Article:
The TRUTH project, backed by a £1M Defra grant and implemented by BOFIN and others, aims to revolutionize soil and root health understanding through advanced research and sensor technology in the UK. It introduces novel microbial sensing and soil testing tools, establishing a farmer network, the Soil Circle, for knowledge sharing, and equipping ‘Root Rangers’ to enhance sustainable soil management practices.

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‘TuberGene’: Innovative new precision breeding project in the UK promises radical solutions

B-hive Innovations leads ‘TuberGene’, a UKRI-funded research to revolutionize the UK’s potato industry through precision breeding and gene editing. The project focuses on reducing food waste by curbing bruising and accelerating cooking times. The initiative reflects responses to consumer demand shifts and strives for sustainable agriculture, with advancements like the “Super Spud” and wider applications in fresh produce farming.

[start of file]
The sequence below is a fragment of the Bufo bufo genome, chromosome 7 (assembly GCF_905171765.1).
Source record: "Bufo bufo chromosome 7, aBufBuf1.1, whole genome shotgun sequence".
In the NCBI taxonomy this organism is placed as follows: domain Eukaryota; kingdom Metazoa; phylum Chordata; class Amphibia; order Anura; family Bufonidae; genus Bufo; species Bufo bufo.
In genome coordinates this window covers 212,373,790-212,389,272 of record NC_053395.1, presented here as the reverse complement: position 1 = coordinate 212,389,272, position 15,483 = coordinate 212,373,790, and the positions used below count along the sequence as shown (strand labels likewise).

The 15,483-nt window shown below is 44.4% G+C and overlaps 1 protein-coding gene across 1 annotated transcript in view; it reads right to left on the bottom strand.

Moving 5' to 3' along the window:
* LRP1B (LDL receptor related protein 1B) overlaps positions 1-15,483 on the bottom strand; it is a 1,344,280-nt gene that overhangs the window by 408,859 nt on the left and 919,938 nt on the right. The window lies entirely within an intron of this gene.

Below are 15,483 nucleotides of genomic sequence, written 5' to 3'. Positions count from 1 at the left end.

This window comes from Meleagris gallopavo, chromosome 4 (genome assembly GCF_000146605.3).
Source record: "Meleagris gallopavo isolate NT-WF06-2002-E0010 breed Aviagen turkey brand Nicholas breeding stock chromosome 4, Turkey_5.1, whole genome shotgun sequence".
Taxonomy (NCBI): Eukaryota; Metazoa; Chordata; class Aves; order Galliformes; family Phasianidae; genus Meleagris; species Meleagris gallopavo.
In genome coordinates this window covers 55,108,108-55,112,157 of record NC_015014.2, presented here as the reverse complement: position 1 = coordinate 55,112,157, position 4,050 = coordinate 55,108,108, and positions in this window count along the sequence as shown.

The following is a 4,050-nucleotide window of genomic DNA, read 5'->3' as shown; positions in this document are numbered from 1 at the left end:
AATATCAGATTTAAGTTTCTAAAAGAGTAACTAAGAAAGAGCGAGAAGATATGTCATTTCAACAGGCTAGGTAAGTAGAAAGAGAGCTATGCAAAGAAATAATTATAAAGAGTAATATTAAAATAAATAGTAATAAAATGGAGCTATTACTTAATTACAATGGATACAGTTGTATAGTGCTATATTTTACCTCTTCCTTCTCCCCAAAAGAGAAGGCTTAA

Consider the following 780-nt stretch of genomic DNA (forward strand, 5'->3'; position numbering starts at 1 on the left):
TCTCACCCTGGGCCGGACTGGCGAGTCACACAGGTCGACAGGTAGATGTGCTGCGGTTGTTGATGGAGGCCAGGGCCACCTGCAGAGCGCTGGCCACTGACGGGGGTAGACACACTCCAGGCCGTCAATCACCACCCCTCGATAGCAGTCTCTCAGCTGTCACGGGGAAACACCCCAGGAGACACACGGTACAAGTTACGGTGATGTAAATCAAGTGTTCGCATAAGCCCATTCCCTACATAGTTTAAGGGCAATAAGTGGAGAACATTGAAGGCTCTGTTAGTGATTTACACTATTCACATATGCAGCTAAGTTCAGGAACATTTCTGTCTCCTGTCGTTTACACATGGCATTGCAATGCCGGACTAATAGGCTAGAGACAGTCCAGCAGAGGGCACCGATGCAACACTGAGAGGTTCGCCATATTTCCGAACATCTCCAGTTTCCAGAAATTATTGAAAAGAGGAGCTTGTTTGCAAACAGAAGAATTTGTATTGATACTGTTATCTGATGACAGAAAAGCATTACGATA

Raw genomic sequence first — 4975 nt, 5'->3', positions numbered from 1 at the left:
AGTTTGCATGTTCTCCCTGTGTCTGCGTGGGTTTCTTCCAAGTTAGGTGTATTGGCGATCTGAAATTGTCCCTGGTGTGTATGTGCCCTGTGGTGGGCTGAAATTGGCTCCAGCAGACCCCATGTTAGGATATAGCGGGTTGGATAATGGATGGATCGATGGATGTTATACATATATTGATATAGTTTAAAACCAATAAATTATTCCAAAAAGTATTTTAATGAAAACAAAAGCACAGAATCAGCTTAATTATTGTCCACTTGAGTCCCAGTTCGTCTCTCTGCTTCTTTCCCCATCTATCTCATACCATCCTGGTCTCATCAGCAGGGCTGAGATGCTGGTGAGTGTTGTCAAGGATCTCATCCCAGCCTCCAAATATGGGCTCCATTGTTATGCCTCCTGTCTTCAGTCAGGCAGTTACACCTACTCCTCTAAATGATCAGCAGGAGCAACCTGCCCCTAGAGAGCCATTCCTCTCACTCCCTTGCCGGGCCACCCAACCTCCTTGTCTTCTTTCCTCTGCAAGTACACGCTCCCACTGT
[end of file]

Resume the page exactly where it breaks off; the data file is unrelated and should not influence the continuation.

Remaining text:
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The digital eye in potato breeding: How machine vision is shaping the future of spuds

A team of U.S. scientists published an innovative cost-effective phenotyping strategy to improve potato breeding in the Plant Phenome Journal. This scalable, machine vision technology assesses size, shape, and color of potatoes with high precision, streamlining the breeding process. This AI-driven method, also capable of detecting defects and inferring weight, offers a new approach to selecting and cultivating superior potato varieties, significantly advancing the field.

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Lightning-based fertiliser technology could support farmers, climate and soil health

UK Agri-Tech Centres partner with Debye Ltd. to trial a system that mimics lightning for on-site nitrate fertilizer production, reducing carbon emissions and improving soil health. The technology, created by a former space engineer, uses only air, water, and electricity, aiming to lessen the environmental impact of traditional fertilizers and enhance food security.